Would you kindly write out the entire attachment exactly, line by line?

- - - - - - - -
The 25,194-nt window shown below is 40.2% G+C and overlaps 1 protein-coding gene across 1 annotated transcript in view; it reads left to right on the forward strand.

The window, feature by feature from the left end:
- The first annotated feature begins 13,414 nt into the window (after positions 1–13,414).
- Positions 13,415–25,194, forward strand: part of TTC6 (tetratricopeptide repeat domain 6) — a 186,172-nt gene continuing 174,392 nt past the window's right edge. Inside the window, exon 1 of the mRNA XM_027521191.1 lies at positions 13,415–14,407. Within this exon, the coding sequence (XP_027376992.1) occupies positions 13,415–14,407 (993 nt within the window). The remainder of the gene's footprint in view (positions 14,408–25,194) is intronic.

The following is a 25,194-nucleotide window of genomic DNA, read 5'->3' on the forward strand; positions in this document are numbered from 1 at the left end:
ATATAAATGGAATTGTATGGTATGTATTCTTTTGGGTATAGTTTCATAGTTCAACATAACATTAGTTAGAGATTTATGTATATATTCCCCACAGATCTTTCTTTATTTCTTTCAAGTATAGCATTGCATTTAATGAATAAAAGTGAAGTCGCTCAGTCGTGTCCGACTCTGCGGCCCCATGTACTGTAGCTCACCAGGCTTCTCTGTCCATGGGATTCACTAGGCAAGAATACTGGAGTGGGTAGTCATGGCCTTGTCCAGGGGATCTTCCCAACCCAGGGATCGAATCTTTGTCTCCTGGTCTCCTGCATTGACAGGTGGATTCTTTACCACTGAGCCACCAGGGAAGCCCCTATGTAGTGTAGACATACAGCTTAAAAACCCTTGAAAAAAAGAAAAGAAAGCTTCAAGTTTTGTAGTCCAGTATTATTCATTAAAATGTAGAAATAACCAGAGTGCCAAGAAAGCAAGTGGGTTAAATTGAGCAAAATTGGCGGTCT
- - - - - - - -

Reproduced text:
The 25,194-nt window shown below is 40.2% G+C and overlaps 1 protein-coding gene across 1 annotated transcript in view; it reads left to right on the forward strand.

The window, feature by feature from the left end:
- The first annotated feature begins 13,414 nt into the window (after positions 1–13,414).
- Positions 13,415–25,194, forward strand: part of TTC6 (tetratricopeptide repeat domain 6) — a 186,172-nt gene continuing 174,392 nt past the window's right edge. Inside the window, exon 1 of the mRNA XM_027521191.1 lies at positions 13,415–14,407. Within this exon, the coding sequence (XP_027376992.1) occupies positions 13,415–14,407 (993 nt within the window). The remainder of the gene's footprint in view (positions 14,408–25,194) is intronic.

The following is a 25,194-nucleotide window of genomic DNA, read 5'->3' on the forward strand; positions in this document are numbered from 1 at the left end:
ATATAAATGGAATTGTATGGTATGTATTCTTTTGGGTATAGTTTCATAGTTCAACATAACATTAGTTAGAGATTTATGTATATATTCCCCACAGATCTTTCTTTATTTCTTTCAAGTATAGCATTGCATTTAATGAATAAAAGTGAAGTCGCTCAGTCGTGTCCGACTCTGCGGCCCCATGTACTGTAGCTCACCAGGCTTCTCTGTCCATGGGATTCACTAGGCAAGAATACTGGAGTGGGTAGTCATGGCCTTGTCCAGGGGATCTTCCCAACCCAGGGATCGAATCTTTGTCTCCTGGTCTCCTGCATTGACAGGTGGATTCTTTACCACTGAGCCACCAGGGAAGCCCCTATGTAGTGTAGACATACAGCTTAAAAACCCTTGAAAAAAAGAAAAGAAAGCTTCAAGTTTTGTAGTCCAGTATTATTCATTAAAATGTAGAAATAACCAGAGTGCCAAGAAAGCAAGTGGGTTAAATTGAGCAAAATTGGCGGTCT